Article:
Traditional Press vs. Social Media during Covid-19

A parallel regime of information or disinformation?

The United Nations celebrates the World Press Freedom Day (WPFD) to commemorate journalists and media practitioners who risk and often lose their lives in line of work, while seeking truth and justice to strengthen our right to know and express. The WPFD is only 3-decades-old but the struggle of journalists is more than 3-centuries-old—unveiling truth, fighting for justice and protecting rights of people.

“Today with the serious possibility of manipulation of our opinions and our decision-making by fake news, we as a society are at serious risk of a hybrid war on our collective conscience. We have to develop tools to grapple with it.”, wrote Mr. Arif Alvi, the President of Pakistan, in an op-ed while discussing disinformation and the role of journalists.

According to Reporters Without Borders, the World Press Freedom Index 2020, which is the extent of freedom of press, has not improved in South Asia. With rankings ranging from 127 to 151 out of 180 countries, the declining trend in freedom of press, journalistic safety and state of independent media in South Asia needs further analysis.

Keeping this decline in freedom of information and press in view, the Regional Office of the Friedrich Naumann Foundation for Freedom South Asia is particularly focusing on developing content and free resources for civil stakeholders, including journalists and young professionals to increase flow of reliable information and communication. In their recent analysis titled, ‘How to Counter Fake News’, Dr Philipp Müller and Nora Denner define fake news, explore its creation, proliferation and impact.

The access to information, and freedom of expression through internet, particularly on social media in the 21st century has undergone quite a revolution. However, it has also increased the challenges for the provision of reliable information.

Traditional media houses in Pakistan—newspapers and magazines morphing into TV channels—that relied on sound fact-checking and source integrity, have come under increasing financial pressures. Firstly, government subsidies or advertisement spending has reduced. Secondly, the consumer tastes have evolved, craving for interactive media like social media, online access to newspapers and YouTube videos of news highlights and breaking news. Many people are not willing to pay for newspapers anymore. This phenomenon is not limited to Pakistan, globally the entire media industry is going through consolidation due to financial constraints. Media houses are closing and journalists are losing jobs. A few remaining ones cannot do fact-checking while keeping up with the fast pace of news from various sources.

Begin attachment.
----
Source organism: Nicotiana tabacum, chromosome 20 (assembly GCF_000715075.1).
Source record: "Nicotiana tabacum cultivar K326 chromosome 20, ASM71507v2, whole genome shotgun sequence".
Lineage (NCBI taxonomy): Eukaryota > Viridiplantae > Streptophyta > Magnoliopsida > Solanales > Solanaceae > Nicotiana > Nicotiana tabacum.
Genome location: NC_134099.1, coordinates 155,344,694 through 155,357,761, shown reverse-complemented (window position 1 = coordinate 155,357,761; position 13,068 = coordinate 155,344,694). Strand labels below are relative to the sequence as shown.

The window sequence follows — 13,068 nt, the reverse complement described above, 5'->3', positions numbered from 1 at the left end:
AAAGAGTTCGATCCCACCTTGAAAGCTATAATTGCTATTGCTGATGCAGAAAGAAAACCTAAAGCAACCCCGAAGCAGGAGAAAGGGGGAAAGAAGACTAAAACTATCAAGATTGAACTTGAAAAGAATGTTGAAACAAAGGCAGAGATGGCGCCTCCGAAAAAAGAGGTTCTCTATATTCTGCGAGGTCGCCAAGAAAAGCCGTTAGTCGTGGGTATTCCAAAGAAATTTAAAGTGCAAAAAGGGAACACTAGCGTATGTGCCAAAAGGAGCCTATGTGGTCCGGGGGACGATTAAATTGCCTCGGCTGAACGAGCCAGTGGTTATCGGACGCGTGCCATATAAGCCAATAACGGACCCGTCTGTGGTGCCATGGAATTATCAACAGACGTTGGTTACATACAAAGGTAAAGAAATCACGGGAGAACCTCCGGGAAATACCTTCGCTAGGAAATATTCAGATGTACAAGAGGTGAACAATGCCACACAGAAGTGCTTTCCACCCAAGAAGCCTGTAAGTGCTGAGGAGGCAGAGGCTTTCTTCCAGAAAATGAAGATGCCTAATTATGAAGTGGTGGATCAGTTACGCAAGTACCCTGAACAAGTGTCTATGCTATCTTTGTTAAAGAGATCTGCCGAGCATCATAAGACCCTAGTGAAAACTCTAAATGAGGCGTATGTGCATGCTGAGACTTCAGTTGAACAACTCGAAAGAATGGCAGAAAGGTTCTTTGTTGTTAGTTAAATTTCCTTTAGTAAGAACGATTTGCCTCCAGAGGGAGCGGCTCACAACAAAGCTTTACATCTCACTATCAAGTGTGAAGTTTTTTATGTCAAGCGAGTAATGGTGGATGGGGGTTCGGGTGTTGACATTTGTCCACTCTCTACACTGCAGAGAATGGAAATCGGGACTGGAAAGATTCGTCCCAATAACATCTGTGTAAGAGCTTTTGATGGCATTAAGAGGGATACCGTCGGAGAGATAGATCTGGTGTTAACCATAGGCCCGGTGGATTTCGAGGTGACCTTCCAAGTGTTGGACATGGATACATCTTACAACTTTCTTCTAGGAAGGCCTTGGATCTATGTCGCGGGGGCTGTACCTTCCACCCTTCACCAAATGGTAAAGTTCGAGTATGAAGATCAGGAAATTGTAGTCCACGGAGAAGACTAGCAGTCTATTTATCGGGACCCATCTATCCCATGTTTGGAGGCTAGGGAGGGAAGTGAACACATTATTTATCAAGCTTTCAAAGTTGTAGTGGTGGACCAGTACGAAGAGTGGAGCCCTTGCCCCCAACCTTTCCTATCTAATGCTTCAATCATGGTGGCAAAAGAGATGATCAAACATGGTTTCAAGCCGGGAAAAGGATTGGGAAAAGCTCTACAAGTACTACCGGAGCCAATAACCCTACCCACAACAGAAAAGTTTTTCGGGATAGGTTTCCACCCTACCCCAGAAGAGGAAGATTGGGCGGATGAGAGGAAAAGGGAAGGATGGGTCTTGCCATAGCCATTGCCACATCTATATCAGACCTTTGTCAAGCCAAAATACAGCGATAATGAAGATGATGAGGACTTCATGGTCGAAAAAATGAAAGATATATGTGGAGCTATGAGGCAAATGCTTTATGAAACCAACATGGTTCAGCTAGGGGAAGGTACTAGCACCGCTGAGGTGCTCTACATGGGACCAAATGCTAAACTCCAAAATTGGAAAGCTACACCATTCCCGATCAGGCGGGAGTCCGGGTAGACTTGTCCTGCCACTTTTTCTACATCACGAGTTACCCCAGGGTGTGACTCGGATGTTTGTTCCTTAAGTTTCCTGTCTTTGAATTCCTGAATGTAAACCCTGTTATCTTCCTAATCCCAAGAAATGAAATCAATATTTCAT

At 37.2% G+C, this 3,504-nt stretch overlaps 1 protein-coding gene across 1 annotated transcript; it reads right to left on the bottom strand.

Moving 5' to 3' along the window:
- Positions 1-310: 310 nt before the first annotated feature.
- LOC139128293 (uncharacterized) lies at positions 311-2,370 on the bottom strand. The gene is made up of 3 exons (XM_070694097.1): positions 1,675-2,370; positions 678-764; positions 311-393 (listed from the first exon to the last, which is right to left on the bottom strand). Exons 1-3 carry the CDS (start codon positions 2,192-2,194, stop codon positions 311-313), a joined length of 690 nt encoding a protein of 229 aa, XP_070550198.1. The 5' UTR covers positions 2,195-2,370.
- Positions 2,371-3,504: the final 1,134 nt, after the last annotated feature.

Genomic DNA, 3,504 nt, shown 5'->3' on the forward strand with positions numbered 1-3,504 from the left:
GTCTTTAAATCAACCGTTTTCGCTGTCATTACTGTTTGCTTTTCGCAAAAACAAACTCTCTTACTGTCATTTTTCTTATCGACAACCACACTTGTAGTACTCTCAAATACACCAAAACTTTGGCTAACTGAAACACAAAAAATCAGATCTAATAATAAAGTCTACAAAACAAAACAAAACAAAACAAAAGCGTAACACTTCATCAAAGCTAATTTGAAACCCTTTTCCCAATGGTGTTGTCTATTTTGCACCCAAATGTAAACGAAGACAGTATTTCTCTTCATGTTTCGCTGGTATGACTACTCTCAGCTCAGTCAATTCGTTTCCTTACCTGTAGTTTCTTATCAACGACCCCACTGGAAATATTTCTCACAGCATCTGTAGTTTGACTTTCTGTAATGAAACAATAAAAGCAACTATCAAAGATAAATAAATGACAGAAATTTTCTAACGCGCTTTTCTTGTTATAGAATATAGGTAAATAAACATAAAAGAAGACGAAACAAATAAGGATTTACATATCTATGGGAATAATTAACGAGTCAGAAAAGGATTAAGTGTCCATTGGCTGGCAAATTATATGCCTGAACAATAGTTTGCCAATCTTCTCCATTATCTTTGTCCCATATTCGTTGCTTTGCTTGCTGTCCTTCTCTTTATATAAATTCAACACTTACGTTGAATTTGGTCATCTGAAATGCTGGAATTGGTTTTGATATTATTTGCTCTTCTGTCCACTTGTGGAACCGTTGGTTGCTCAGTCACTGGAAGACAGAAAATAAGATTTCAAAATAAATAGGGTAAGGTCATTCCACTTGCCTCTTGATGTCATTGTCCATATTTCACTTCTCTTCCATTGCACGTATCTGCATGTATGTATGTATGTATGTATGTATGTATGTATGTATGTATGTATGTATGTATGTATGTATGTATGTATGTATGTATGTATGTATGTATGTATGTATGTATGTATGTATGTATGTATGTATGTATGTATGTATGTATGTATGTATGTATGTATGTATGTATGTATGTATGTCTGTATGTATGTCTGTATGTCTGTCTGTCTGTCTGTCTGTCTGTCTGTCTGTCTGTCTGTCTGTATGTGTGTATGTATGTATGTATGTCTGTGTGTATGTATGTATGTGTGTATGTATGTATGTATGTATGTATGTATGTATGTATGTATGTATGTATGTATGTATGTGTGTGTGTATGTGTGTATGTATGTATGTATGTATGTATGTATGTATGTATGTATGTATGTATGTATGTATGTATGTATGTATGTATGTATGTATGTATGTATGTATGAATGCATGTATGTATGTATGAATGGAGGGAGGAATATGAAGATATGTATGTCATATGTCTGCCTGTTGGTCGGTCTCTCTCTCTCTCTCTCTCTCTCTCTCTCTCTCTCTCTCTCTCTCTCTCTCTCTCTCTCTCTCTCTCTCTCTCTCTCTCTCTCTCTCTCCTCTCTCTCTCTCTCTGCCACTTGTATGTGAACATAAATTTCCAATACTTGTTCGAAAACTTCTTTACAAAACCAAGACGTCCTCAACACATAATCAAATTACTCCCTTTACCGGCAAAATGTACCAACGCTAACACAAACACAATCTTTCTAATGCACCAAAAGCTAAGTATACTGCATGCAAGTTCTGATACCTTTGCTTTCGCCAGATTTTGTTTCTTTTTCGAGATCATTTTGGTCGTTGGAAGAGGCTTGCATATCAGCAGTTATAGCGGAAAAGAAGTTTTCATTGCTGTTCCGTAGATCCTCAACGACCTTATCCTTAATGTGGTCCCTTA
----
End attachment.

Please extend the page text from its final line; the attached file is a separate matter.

As gatekeepers of information integrity reduce in number and social media usage continues to increase, the instances of disinformation keep going up. The social media allows people to access and share information by any source but this so-called revaluation has become a source of unverified information as per journalistic yardstick.

In simple terms, people do not question any information, picture, tweet, or a text received from a friend or a contact. Such messages are shared without verifying a source, its truth or intent. Eventually, this social media ‘news’ sharing habit has put the entire communication and information regime—both traditional media and social media—at stake.

The current health crisis due to the Covid-19 pandemic, has made people realize the importance of free press and responsible reporting, and the menace of the parallel regime of social media consumption. The disinformation on the internet and social media has exploded during this pandemic.

Interestingly, there appears to be a correlation between media freedom and the response of nations to the Covid-19 pandemic. Countries with considerable media freedom when compared with countries with supressed media, are fighting the outbreak of coronavirus differently. This means the crisis comes with a set of challenges as well as opportunities. In authoritarian regimes, it provides a reason to further control and manipulate information and place checks on people’s freedom, whereas for democratic governments it provides opportunities to seek more support from their citizens through informed and coordinated efforts.

In the end, it is not just governments that are a threat to the freedom of press. Our individual and social behaviour also hinders the flow of freedom of information whenever we pass unverified information to others.